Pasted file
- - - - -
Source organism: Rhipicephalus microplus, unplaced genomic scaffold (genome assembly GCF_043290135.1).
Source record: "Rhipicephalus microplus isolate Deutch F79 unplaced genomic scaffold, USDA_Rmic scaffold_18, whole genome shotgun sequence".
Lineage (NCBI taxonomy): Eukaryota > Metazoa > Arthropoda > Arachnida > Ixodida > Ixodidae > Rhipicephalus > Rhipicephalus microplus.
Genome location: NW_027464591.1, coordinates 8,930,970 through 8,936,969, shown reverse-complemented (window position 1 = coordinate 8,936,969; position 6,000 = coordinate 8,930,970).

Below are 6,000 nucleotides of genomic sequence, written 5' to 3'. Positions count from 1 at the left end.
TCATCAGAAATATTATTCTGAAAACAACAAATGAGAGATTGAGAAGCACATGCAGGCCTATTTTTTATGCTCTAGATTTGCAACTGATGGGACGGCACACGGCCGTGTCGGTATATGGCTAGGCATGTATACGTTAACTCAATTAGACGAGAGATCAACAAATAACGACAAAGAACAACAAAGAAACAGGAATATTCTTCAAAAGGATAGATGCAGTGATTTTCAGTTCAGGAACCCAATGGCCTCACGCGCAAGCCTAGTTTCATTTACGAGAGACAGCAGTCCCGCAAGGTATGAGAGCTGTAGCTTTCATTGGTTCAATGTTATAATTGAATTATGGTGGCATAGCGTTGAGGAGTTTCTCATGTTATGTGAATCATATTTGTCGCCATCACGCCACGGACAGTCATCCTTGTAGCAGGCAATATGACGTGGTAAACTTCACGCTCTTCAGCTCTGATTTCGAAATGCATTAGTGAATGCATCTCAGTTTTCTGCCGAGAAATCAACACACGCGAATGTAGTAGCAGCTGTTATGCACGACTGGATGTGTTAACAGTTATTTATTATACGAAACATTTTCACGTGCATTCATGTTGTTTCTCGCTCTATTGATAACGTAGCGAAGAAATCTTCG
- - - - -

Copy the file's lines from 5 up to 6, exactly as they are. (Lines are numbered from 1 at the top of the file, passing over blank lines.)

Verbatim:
Below are 6,000 nucleotides of genomic sequence, written 5' to 3'. Positions count from 1 at the left end.
TCATCAGAAATATTATTCTGAAAACAACAAATGAGAGATTGAGAAGCACATGCAGGCCTATTTTTTATGCTCTAGATTTGCAACTGATGGGACGGCACACGGCCGTGTCGGTATATGGCTAGGCATGTATACGTTAACTCAATTAGACGAGAGATCAACAAATAACGACAAAGAACAACAAAGAAACAGGAATATTCTTCAAAAGGATAGATGCAGTGATTTTCAGTTCAGGAACCCAATGGCCTCACGCGCAAGCCTAGTTTCATTTACGAGAGACAGCAGTCCCGCAAGGTATGAGAGCTGTAGCTTTCATTGGTTCAATGTTATAATTGAATTATGGTGGCATAGCGTTGAGGAGTTTCTCATGTTATGTGAATCATATTTGTCGCCATCACGCCACGGACAGTCATCCTTGTAGCAGGCAATATGACGTGGTAAACTTCACGCTCTTCAGCTCTGATTTCGAAATGCATTAGTGAATGCATCTCAGTTTTCTGCCGAGAAATCAACACACGCGAATGTAGTAGCAGCTGTTATGCACGACTGGATGTGTTAACAGTTATTTATTATACGAAACATTTTCACGTGCATTCATGTTGTTTCTCGCTCTATTGATAACGTAGCGAAGAAATCTTCG